Harold Camping, breaking his silence on May 23, seems to expect Doomsday followers to cope on their own.
The real number of Camping's followers remains uncertain. While Family Radio spread its wings to 150 countries in 82 languages, hundreds of people were seen across the nation with billboards and caravans to promote the news of the world's end.
Just as everyone else, Camping's followers did not experience the world's end on May 21. But their hopes are shattered, time and money squandered.
On May 23's Family Radio, Camping explained about May 21, and came up with a new date with neither apology nor elaboration to his followers.
Camping's comfort for the followers is quite simple. You need to cope with it because you are not the worst. Bringing out America's experience of the recession, Camping said that though lots of people lost their homes and jobs, they survived. He added, People cope, people cope, while declining to offer them help.
According to Camping, what the average Family Radio listener has experienced is far better than the losses during the recent economic decline. The followers need to find new jobs, earn back the hearts of their family members, and cope with their empty bank accounts and hearts. But if the followers are as simple-minded and easy-going as Camping, they may find the new date as the next cliff to hang to. The donated money will not be given back to the donors, but is still going out now that they have to go another five months, till October 21, 2011 when the real Doomsday is to arrive. Maybe by October 21, we will only have $10 left, Camping said.
To Camping, people seem to be too concerned about greed, but greedy people have been rooted out of his company, he says. Not one of us has ever gained a chunk of money out of Family Radio. Every nickel has been spent as fairly as possible, as efficiently as possible. The listeners gave donation because of their desire to propagate the gospel through Family Radio, which can do this more efficiently. His definition of efficiency is unclear, now that all the efforts for May 21's rapture are proven to have been in vain.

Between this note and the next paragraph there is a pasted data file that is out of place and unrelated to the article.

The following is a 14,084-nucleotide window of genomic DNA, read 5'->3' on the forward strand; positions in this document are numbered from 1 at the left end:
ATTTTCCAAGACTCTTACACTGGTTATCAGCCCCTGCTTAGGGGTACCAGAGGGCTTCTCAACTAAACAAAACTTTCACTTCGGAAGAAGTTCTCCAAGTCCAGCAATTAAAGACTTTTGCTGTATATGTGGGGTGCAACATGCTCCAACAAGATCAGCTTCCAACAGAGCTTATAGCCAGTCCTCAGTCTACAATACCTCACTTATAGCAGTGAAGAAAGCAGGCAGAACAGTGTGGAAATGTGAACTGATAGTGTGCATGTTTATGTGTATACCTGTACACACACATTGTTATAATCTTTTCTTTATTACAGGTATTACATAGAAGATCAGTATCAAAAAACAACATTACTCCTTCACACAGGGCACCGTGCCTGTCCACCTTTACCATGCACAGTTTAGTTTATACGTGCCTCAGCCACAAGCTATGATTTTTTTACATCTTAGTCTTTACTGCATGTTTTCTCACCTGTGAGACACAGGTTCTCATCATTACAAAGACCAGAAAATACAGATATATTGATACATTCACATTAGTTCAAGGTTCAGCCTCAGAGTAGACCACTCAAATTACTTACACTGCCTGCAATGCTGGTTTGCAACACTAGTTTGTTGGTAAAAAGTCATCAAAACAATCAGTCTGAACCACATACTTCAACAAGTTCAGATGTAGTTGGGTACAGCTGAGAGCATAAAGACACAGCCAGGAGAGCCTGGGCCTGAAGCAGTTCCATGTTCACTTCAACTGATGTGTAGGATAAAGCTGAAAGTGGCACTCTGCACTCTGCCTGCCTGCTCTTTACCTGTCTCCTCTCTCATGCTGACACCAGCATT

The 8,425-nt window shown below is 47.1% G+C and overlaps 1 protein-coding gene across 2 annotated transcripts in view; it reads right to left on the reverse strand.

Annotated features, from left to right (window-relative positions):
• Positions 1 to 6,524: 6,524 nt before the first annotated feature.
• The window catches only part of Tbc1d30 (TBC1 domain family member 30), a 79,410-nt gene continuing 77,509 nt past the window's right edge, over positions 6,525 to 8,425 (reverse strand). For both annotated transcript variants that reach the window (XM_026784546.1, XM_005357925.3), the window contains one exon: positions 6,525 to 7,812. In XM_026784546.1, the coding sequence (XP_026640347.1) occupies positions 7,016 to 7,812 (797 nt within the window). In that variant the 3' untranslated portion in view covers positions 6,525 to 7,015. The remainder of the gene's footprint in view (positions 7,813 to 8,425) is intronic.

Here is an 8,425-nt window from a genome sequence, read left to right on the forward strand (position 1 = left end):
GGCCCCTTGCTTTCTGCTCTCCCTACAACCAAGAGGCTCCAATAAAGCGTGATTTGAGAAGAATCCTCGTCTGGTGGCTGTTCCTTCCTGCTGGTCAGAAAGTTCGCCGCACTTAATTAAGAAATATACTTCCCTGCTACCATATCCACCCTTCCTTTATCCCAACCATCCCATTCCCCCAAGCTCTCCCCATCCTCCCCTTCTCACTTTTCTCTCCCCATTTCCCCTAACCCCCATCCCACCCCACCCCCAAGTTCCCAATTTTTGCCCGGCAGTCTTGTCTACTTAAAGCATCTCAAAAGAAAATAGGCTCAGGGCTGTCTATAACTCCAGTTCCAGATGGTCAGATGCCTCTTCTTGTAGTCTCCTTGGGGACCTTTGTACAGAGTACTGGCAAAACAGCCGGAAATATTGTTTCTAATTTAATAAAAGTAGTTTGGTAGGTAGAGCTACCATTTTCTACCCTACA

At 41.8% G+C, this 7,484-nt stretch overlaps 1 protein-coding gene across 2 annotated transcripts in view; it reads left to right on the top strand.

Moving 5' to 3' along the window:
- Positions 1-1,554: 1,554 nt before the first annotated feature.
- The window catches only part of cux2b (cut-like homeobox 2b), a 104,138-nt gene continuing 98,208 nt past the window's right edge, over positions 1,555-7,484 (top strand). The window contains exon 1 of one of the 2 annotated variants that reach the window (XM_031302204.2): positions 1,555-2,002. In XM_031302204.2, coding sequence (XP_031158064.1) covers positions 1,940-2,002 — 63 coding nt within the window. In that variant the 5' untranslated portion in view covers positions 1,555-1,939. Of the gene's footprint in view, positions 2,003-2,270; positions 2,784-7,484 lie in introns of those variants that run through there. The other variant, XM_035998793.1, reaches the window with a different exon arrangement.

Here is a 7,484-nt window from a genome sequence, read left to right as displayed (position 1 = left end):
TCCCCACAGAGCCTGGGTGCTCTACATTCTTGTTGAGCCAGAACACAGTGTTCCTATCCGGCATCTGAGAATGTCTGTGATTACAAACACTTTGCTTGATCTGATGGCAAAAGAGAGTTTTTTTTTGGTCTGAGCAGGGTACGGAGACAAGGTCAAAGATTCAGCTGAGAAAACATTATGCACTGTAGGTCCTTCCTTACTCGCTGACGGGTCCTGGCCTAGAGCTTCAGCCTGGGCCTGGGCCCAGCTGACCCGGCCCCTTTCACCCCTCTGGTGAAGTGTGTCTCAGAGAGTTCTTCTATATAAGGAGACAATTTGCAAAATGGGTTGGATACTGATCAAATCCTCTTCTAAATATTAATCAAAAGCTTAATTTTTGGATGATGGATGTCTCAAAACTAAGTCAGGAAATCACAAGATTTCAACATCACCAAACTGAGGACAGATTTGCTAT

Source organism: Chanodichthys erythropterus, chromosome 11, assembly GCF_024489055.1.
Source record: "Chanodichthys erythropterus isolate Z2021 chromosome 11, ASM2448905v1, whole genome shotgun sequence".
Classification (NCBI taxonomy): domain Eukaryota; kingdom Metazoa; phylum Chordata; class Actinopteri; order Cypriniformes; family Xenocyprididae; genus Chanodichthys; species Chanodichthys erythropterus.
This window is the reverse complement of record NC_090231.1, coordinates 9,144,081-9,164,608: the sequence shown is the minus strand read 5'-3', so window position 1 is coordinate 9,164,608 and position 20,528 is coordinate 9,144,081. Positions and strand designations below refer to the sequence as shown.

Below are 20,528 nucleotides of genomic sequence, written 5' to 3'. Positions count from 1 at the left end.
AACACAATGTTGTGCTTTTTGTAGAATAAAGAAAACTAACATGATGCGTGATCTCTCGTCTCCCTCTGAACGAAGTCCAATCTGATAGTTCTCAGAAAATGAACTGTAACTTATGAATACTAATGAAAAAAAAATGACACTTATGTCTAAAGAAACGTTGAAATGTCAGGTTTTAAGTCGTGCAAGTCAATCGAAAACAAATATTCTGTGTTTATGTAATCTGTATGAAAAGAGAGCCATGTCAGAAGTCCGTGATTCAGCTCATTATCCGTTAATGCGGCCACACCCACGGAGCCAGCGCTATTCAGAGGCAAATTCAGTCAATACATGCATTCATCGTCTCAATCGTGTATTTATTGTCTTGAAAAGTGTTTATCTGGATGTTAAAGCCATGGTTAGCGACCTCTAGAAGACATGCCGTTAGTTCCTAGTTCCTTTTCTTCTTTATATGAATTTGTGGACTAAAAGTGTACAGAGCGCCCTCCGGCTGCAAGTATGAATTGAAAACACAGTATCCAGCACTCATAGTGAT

So the followers should cope with the devastating return of investment (ROI)?
Tom Evans, a Family Radio spokesman, vaguely indicated on Saturday that the Radio might give aid to jobless and penniless donors.
Peter Lombardi, a New Jersey resident who had proclaimed the awesome news of Doomsday with his Dodge minivan through Manhattan's business districts, said he has no regrets. I don't think they were scamming me, but I am definitely waiting to see what they say Monday on the radio show. Camping's followers seem to be tougher than we imagined, and they are actually facing the new reality.
It's not so easy for everyone. On May 21, a 47-year-old mother of two who followed the Doomsday prediction attempted to kill her two daughters' lives along with her own life in California. She had cut the throat and wrists of her two daughters and her own, before they were rescued and taken to hospital.
Hearing the suicide was prevented, Camping reacted, saying that makes me feel better because death is terrible. It's contrary to all that the Bible teaches. To the reporter's question whether he would take responsibility for the incident, Camping said no. I don't have spiritual rule of anybody.
Camping had never told people to quit jobs or deplete life savings to donate. People have done all these because they love the Lord, he insisted.
On the radio show Monday evening, Camping repeated some of his beliefs, including there is no eternal hell, and that churches are corrupted. These beliefs led many of his followers to leave mainstream Christianity. Was it a wise choice for them? Let's wait until October 21 to see. Until then, Camping's believers will need to come to terms with their time on earth, hopefully in a more realistic way.